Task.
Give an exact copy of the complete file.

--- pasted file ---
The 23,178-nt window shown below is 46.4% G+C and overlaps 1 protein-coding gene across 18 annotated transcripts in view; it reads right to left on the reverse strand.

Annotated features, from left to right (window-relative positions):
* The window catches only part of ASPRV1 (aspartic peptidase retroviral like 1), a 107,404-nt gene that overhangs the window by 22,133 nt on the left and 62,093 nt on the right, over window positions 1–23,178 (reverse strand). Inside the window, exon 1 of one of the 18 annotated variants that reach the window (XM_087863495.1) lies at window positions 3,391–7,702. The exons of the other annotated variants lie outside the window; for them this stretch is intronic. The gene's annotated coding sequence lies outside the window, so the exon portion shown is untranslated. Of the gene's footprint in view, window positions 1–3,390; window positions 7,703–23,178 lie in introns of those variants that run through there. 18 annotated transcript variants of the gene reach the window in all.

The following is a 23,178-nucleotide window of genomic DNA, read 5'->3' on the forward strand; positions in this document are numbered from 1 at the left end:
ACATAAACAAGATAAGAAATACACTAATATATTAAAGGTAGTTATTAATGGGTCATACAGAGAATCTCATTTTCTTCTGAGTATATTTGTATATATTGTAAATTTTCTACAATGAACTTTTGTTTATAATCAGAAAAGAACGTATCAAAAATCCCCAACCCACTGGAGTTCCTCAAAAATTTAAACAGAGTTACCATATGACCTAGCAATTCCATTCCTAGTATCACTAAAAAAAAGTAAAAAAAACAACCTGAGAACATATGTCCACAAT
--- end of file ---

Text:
The 23,178-nt window shown below is 46.4% G+C and overlaps 1 protein-coding gene across 18 annotated transcripts in view; it reads right to left on the reverse strand.

Annotated features, from left to right (window-relative positions):
* The window catches only part of ASPRV1 (aspartic peptidase retroviral like 1), a 107,404-nt gene that overhangs the window by 22,133 nt on the left and 62,093 nt on the right, over window positions 1–23,178 (reverse strand). Inside the window, exon 1 of one of the 18 annotated variants that reach the window (XM_087863495.1) lies at window positions 3,391–7,702. The exons of the other annotated variants lie outside the window; for them this stretch is intronic. The gene's annotated coding sequence lies outside the window, so the exon portion shown is untranslated. Of the gene's footprint in view, window positions 1–3,390; window positions 7,703–23,178 lie in introns of those variants that run through there. 18 annotated transcript variants of the gene reach the window in all.

The following is a 23,178-nucleotide window of genomic DNA, read 5'->3' on the forward strand; positions in this document are numbered from 1 at the left end:
ACATAAACAAGATAAGAAATACACTAATATATTAAAGGTAGTTATTAATGGGTCATACAGAGAATCTCATTTTCTTCTGAGTATATTTGTATATATTGTAAATTTTCTACAATGAACTTTTGTTTATAATCAGAAAAGAACGTATCAAAAATCCCCAACCCACTGGAGTTCCTCAAAAATTTAAACAGAGTTACCATATGACCTAGCAATTCCATTCCTAGTATCACTAAAAAAAAGTAAAAAAAACAACCTGAGAACATATGTCCACAAT